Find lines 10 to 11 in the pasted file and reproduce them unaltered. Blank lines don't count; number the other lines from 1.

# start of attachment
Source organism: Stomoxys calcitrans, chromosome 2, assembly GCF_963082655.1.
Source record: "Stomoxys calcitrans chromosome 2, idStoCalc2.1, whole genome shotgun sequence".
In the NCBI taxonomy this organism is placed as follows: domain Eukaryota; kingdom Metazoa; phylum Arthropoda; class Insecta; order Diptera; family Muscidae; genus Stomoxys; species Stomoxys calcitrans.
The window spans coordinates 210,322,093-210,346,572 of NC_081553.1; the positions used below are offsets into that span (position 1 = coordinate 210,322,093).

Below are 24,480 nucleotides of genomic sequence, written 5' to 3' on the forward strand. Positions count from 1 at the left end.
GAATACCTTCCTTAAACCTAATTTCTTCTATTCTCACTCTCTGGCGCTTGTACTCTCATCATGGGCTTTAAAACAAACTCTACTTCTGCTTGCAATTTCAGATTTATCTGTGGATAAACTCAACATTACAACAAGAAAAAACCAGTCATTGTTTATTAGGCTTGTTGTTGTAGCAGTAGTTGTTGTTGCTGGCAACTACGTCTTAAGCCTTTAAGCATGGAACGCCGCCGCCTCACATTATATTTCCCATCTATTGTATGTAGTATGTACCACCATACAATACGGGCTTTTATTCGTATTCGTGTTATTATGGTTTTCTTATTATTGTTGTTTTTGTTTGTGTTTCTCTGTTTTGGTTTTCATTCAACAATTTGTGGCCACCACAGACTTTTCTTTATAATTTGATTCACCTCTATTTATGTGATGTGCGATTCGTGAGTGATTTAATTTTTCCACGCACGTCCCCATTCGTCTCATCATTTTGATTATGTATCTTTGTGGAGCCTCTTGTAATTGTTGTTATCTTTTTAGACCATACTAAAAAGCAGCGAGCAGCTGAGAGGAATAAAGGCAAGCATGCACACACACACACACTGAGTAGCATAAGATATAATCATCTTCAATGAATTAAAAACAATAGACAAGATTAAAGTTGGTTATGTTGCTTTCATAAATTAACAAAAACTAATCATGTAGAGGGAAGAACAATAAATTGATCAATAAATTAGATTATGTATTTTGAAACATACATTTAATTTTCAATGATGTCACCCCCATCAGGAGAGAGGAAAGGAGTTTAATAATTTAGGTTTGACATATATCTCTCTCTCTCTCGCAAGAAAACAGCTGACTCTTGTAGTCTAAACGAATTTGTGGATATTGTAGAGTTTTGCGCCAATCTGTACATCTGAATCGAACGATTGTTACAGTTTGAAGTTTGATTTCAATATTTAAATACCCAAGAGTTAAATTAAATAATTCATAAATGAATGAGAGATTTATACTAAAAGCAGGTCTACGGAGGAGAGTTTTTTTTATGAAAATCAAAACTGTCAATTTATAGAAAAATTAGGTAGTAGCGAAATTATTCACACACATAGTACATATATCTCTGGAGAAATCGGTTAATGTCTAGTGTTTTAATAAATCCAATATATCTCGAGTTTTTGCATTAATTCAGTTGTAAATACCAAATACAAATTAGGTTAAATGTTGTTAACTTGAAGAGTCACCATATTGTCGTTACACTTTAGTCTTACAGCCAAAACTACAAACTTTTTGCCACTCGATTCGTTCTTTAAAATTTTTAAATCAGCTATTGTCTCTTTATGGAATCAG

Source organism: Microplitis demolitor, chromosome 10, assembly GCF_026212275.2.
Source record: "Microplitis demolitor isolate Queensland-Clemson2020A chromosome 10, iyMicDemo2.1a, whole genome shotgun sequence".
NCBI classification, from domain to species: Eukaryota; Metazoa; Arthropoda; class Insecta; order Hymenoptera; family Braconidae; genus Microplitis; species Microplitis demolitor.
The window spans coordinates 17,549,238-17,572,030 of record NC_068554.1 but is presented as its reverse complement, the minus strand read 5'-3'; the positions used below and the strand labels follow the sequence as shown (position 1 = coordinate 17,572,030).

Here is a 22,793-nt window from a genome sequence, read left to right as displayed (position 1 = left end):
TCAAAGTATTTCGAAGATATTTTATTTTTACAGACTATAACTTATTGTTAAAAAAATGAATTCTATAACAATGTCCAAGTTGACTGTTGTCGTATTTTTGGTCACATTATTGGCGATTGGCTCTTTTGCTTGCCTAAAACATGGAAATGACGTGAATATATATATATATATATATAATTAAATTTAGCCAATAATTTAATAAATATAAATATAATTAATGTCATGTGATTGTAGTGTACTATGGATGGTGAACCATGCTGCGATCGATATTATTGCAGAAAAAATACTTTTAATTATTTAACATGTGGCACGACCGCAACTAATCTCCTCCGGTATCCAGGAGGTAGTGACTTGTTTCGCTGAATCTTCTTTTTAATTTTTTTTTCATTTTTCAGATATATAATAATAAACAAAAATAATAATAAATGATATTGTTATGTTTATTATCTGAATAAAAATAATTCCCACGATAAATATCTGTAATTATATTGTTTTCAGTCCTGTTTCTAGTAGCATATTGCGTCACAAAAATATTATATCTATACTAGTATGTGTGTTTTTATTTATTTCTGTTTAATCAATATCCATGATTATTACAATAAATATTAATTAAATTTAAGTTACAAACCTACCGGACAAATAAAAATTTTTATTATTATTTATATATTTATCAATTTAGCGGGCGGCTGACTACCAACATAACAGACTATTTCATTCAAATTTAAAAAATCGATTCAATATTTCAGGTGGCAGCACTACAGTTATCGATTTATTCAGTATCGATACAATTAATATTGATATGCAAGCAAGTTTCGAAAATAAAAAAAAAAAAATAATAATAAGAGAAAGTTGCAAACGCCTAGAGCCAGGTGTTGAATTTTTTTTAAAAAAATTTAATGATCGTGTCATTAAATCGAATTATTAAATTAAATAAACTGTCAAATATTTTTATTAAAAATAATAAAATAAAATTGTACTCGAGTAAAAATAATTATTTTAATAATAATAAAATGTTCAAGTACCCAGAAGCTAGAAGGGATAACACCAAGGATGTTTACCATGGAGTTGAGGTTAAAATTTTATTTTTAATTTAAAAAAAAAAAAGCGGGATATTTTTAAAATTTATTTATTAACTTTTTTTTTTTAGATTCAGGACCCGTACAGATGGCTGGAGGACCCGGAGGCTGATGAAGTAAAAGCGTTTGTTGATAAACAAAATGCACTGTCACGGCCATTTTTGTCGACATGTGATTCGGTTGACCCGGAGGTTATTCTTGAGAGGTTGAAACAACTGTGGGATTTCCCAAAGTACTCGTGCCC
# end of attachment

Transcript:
The window spans coordinates 17,549,238-17,572,030 of record NC_068554.1 but is presented as its reverse complement, the minus strand read 5'-3'; the positions used below and the strand labels follow the sequence as shown (position 1 = coordinate 17,572,030).

Here is a 22,793-nt window from a genome sequence, read left to right as displayed (position 1 = left end):